Home-Grown Success Story in P.E.I.
Doiron's Landscaping & Garden Centre thrives on a strong work ethic and a sense of place
Wade Doiron would be the first to tell you, there are no shortcuts in life. To truly succeed, you must work hard at what you love to do, and, if you’re lucky, you will also work in the place you love. These values filter through every aspect of Doiron’s Landscaping & Garden Centre of Charlottetown, P.E.I.
As well known for its expert landscaping services as for its garden centre and Island-famous Christmas store, Doiron’s consists of about 1,800 square feet devoted to an indoor garden centre and 8,000 square feet devoted to outdoor nursery and display. It is open from April to January.
It is a home-grown business. In the fall of 1983, Wade and his wife Janet started the business out of their home, using a ’69 Chevrolet pickup truck to make deliveries. They lived in North Rustico, P.E.I., on the northern coast of Prince Edward Island near Cavendish – Anne of Green Gables country. Wade, who as a boy in the 1960s grew his love of gardening while transplanting trees from the wild after Sunday walks with his father, had been working in the trade for about eight years when he and Janet decided to strike out on their own. A couple of years later, they bought property next door and ran the business from there. In 1992 they moved to their current Charlottetown spot, and in 2000 followed by buying a home there.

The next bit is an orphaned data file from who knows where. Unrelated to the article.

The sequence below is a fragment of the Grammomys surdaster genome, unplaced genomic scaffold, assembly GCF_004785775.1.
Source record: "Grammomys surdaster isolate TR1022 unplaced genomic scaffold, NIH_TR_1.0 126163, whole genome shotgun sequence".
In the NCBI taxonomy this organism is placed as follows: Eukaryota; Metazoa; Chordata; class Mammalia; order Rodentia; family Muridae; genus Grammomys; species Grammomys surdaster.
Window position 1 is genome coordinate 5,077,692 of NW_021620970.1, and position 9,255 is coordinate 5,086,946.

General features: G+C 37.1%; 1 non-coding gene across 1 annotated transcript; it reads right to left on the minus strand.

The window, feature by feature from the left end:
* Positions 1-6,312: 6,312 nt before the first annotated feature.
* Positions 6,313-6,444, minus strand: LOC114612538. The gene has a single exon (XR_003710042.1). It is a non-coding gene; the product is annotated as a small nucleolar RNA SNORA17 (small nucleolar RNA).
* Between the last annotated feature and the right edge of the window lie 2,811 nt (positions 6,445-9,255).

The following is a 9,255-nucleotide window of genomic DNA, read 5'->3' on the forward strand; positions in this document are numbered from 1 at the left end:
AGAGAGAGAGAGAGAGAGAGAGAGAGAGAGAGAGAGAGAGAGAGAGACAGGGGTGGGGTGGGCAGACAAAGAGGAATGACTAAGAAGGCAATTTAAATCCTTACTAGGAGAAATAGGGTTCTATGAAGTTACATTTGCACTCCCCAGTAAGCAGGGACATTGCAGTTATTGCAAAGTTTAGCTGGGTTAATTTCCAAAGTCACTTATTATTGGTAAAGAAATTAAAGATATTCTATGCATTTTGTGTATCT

The new location, a corner lot on a busy street near the airport and several businesses, was good for Doiron’s for several reasons. It accommodated the centre’s growth, cut down on the transportation time and costs to Charlottetown, which was becoming home to more and more of the centre’s clients.
It also was the birthplace of Doiron’s Christmas store. During the spring and summer a section of the garden centre is allotted the Christmas store, but in the fall the entire centre is transformed into a Christmas showcase until Dec. 31. The idea for the store grew naturally out of something the staff already loved to do – deck the halls!